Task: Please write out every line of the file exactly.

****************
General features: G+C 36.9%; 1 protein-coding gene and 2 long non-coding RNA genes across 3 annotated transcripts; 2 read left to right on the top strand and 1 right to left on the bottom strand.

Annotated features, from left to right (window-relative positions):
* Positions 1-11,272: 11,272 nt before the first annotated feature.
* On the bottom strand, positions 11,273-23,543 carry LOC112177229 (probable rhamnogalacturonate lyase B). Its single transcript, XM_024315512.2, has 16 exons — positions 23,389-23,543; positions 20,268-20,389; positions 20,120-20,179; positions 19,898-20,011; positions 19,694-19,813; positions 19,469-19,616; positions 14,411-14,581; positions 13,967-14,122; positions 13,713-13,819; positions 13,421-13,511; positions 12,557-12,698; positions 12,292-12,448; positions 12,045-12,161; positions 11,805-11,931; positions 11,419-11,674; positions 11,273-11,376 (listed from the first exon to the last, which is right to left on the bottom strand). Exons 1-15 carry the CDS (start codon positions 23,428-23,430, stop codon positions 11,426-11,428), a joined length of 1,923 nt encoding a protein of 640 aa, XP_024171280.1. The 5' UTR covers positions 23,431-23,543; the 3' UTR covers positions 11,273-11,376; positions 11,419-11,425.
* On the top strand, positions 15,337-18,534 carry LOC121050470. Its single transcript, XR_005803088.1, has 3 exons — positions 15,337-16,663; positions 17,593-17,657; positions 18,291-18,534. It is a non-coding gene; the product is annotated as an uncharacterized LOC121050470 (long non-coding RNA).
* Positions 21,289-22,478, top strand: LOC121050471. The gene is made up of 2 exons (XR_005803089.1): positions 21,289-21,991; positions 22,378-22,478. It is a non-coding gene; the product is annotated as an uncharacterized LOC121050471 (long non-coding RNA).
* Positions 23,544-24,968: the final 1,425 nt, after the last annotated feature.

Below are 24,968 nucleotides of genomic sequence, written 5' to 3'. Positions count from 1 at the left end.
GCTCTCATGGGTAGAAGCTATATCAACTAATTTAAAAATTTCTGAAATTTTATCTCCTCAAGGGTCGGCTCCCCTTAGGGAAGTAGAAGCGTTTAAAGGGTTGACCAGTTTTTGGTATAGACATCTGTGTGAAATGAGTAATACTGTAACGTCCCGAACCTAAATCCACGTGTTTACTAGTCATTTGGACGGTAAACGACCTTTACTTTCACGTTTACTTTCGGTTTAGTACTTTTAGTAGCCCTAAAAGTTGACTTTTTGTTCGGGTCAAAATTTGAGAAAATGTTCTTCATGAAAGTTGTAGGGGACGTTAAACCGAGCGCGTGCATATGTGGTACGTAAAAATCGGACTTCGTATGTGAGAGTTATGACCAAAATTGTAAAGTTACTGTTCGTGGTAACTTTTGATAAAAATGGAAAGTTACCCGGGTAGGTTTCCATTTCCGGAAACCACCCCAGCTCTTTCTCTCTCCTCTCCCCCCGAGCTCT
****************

General features: G+C 36.9%; 1 protein-coding gene and 2 long non-coding RNA genes across 3 annotated transcripts; 2 read left to right on the top strand and 1 right to left on the bottom strand.

Annotated features, from left to right (window-relative positions):
* Positions 1-11,272: 11,272 nt before the first annotated feature.
* On the bottom strand, positions 11,273-23,543 carry LOC112177229 (probable rhamnogalacturonate lyase B). Its single transcript, XM_024315512.2, has 16 exons — positions 23,389-23,543; positions 20,268-20,389; positions 20,120-20,179; positions 19,898-20,011; positions 19,694-19,813; positions 19,469-19,616; positions 14,411-14,581; positions 13,967-14,122; positions 13,713-13,819; positions 13,421-13,511; positions 12,557-12,698; positions 12,292-12,448; positions 12,045-12,161; positions 11,805-11,931; positions 11,419-11,674; positions 11,273-11,376 (listed from the first exon to the last, which is right to left on the bottom strand). Exons 1-15 carry the CDS (start codon positions 23,428-23,430, stop codon positions 11,426-11,428), a joined length of 1,923 nt encoding a protein of 640 aa, XP_024171280.1. The 5' UTR covers positions 23,431-23,543; the 3' UTR covers positions 11,273-11,376; positions 11,419-11,425.
* On the top strand, positions 15,337-18,534 carry LOC121050470. Its single transcript, XR_005803088.1, has 3 exons — positions 15,337-16,663; positions 17,593-17,657; positions 18,291-18,534. It is a non-coding gene; the product is annotated as an uncharacterized LOC121050470 (long non-coding RNA).
* Positions 21,289-22,478, top strand: LOC121050471. The gene is made up of 2 exons (XR_005803089.1): positions 21,289-21,991; positions 22,378-22,478. It is a non-coding gene; the product is annotated as an uncharacterized LOC121050471 (long non-coding RNA).
* Positions 23,544-24,968: the final 1,425 nt, after the last annotated feature.

Below are 24,968 nucleotides of genomic sequence, written 5' to 3'. Positions count from 1 at the left end.
GCTCTCATGGGTAGAAGCTATATCAACTAATTTAAAAATTTCTGAAATTTTATCTCCTCAAGGGTCGGCTCCCCTTAGGGAAGTAGAAGCGTTTAAAGGGTTGACCAGTTTTTGGTATAGACATCTGTGTGAAATGAGTAATACTGTAACGTCCCGAACCTAAATCCACGTGTTTACTAGTCATTTGGACGGTAAACGACCTTTACTTTCACGTTTACTTTCGGTTTAGTACTTTTAGTAGCCCTAAAAGTTGACTTTTTGTTCGGGTCAAAATTTGAGAAAATGTTCTTCATGAAAGTTGTAGGGGACGTTAAACCGAGCGCGTGCATATGTGGTACGTAAAAATCGGACTTCGTATGTGAGAGTTATGACCAAAATTGTAAAGTTACTGTTCGTGGTAACTTTTGATAAAAATGGAAAGTTACCCGGGTAGGTTTCCATTTCCGGAAACCACCCCAGCTCTTTCTCTCTCCTCTCCCCCCGAGCTCT